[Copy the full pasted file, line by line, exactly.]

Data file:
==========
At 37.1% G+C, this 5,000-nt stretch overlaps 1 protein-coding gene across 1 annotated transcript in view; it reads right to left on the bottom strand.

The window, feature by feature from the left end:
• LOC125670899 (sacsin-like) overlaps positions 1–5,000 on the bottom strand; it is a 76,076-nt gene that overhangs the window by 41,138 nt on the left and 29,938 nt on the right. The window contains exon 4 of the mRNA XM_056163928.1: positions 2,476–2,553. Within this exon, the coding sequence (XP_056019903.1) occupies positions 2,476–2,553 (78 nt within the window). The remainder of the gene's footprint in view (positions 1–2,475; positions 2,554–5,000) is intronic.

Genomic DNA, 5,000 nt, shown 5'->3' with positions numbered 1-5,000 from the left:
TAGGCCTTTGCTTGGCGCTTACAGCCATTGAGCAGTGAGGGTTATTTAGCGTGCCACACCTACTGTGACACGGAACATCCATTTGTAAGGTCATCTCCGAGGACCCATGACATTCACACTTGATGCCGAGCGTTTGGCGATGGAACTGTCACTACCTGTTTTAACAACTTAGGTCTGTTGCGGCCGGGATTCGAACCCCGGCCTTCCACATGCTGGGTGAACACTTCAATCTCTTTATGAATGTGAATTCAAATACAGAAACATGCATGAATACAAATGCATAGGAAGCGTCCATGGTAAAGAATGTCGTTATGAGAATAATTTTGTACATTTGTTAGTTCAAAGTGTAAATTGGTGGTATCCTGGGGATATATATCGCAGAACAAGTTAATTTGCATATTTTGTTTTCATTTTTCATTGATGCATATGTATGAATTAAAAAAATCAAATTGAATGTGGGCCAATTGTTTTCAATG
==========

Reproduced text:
At 37.1% G+C, this 5,000-nt stretch overlaps 1 protein-coding gene across 1 annotated transcript in view; it reads right to left on the bottom strand.

The window, feature by feature from the left end:
• LOC125670899 (sacsin-like) overlaps positions 1–5,000 on the bottom strand; it is a 76,076-nt gene that overhangs the window by 41,138 nt on the left and 29,938 nt on the right. The window contains exon 4 of the mRNA XM_056163928.1: positions 2,476–2,553. Within this exon, the coding sequence (XP_056019903.1) occupies positions 2,476–2,553 (78 nt within the window). The remainder of the gene's footprint in view (positions 1–2,475; positions 2,554–5,000) is intronic.

Genomic DNA, 5,000 nt, shown 5'->3' with positions numbered 1-5,000 from the left:
TAGGCCTTTGCTTGGCGCTTACAGCCATTGAGCAGTGAGGGTTATTTAGCGTGCCACACCTACTGTGACACGGAACATCCATTTGTAAGGTCATCTCCGAGGACCCATGACATTCACACTTGATGCCGAGCGTTTGGCGATGGAACTGTCACTACCTGTTTTAACAACTTAGGTCTGTTGCGGCCGGGATTCGAACCCCGGCCTTCCACATGCTGGGTGAACACTTCAATCTCTTTATGAATGTGAATTCAAATACAGAAACATGCATGAATACAAATGCATAGGAAGCGTCCATGGTAAAGAATGTCGTTATGAGAATAATTTTGTACATTTGTTAGTTCAAAGTGTAAATTGGTGGTATCCTGGGGATATATATCGCAGAACAAGTTAATTTGCATATTTTGTTTTCATTTTTCATTGATGCATATGTATGAATTAAAAAAATCAAATTGAATGTGGGCCAATTGTTTTCAATG